This year, a great group of public health advocates and chemical industry lobbyists were thanked for spending our Valentine’s Day talking about chemicals with the EPA staff.
Under the newly reformed Toxics Substance Control Act (TSCA), the U.S. Environmental Protection Agency (EPA) recently proposed limits on the use of two common chemicals in paint strippers. Your voice can help make sure the final regulations are strong.
A team of amazing kids battle lead contamination
Wednesday night, the House of Representatives passed its version of the Water Resources Development Act (WRDA) by a wide margin.
Quite frankly, the stories from Flint are hard to hear. It’s outrageous that families in Flint are charged some of the highest water bills in the nation for water that they can’t use. It’s unthinkable to most that the lead contamination crisis that began in Flint more than two years ago has not been “solved” by now. It’s unconscionable that Flint families are in the third year of being unable to turn on the faucet and get a drink of water.
Now that the final Toxic Substances Control Act (TSCA) reform bill is on the President’s desk, it is a good time to reflect on what it represents and what’s next.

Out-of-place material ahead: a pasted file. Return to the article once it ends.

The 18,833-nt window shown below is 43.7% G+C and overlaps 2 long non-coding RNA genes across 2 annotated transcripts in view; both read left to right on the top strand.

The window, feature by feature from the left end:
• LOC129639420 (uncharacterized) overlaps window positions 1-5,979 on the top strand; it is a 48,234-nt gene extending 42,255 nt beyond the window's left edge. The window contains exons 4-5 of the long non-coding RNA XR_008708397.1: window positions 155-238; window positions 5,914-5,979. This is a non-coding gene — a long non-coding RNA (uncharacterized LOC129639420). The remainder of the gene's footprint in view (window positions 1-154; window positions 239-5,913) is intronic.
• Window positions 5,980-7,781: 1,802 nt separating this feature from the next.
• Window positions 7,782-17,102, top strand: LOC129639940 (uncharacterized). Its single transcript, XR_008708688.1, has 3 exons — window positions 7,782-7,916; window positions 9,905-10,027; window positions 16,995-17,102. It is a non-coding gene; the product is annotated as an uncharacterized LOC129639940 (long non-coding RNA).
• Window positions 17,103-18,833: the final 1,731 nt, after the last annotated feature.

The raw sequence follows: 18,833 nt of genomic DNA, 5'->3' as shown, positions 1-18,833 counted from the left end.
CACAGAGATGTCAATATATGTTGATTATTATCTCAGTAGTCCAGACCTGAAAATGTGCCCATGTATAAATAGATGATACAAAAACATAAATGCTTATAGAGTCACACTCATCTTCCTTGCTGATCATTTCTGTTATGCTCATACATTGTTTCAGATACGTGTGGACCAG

As you may know, staff from both chambers of Congress have nearly completed work reconciling different versions of chemical safety reform legislation (TSCA reform) that passed last year. (H.R. 2576 and S. 697 respectively.) Reportedly, there is at least one major sticking point remaining: should states be blocked for up to 4 years from taking action against a toxic chemical while EPA studies the chemical?
EPA’s label is a useful tool for consumers and companies.
All of the attention to the Flint tragedy should result first and foremost in justice and concrete aid for Flint, but it should also serve as a wake-up call that America has unfinished business with lead.
Today, more than 125 organizations sent a letter to House and Senate committee leaders spelling out in detail how the “best of both” TSCA bills emerging from the House and Senate could be combined. The groups said they would support a final bill that reflected the recommendations in the letter.